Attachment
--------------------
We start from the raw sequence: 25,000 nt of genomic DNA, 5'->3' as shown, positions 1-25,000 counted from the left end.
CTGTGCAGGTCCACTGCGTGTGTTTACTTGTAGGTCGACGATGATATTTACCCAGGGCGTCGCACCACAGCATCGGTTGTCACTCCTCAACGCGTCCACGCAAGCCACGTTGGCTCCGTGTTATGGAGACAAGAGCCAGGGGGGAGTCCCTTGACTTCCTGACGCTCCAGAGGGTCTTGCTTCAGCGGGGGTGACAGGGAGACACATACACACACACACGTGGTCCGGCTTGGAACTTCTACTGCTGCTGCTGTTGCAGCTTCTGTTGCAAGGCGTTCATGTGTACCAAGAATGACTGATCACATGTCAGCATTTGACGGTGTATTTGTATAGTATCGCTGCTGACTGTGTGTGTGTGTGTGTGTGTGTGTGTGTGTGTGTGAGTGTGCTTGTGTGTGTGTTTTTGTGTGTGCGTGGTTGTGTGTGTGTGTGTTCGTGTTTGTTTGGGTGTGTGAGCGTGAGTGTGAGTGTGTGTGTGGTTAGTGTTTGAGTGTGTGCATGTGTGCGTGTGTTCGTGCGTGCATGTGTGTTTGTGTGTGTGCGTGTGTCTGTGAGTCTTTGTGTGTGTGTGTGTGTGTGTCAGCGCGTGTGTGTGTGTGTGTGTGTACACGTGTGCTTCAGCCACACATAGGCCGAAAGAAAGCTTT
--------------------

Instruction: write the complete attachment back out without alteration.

We start from the raw sequence: 25,000 nt of genomic DNA, 5'->3' as shown, positions 1-25,000 counted from the left end.
CTGTGCAGGTCCACTGCGTGTGTTTACTTGTAGGTCGACGATGATATTTACCCAGGGCGTCGCACCACAGCATCGGTTGTCACTCCTCAACGCGTCCACGCAAGCCACGTTGGCTCCGTGTTATGGAGACAAGAGCCAGGGGGGAGTCCCTTGACTTCCTGACGCTCCAGAGGGTCTTGCTTCAGCGGGGGTGACAGGGAGACACATACACACACACACGTGGTCCGGCTTGGAACTTCTACTGCTGCTGCTGTTGCAGCTTCTGTTGCAAGGCGTTCATGTGTACCAAGAATGACTGATCACATGTCAGCATTTGACGGTGTATTTGTATAGTATCGCTGCTGACTGTGTGTGTGTGTGTGTGTGTGTGTGTGTGTGTGTGAGTGTGCTTGTGTGTGTGTTTTTGTGTGTGCGTGGTTGTGTGTGTGTGTGTTCGTGTTTGTTTGGGTGTGTGAGCGTGAGTGTGAGTGTGTGTGTGGTTAGTGTTTGAGTGTGTGCATGTGTGCGTGTGTTCGTGCGTGCATGTGTGTTTGTGTGTGTGCGTGTGTCTGTGAGTCTTTGTGTGTGTGTGTGTGTGTGTCAGCGCGTGTGTGTGTGTGTGTGTGTACACGTGTGCTTCAGCCACACATAGGCCGAAAGAAAGCTTT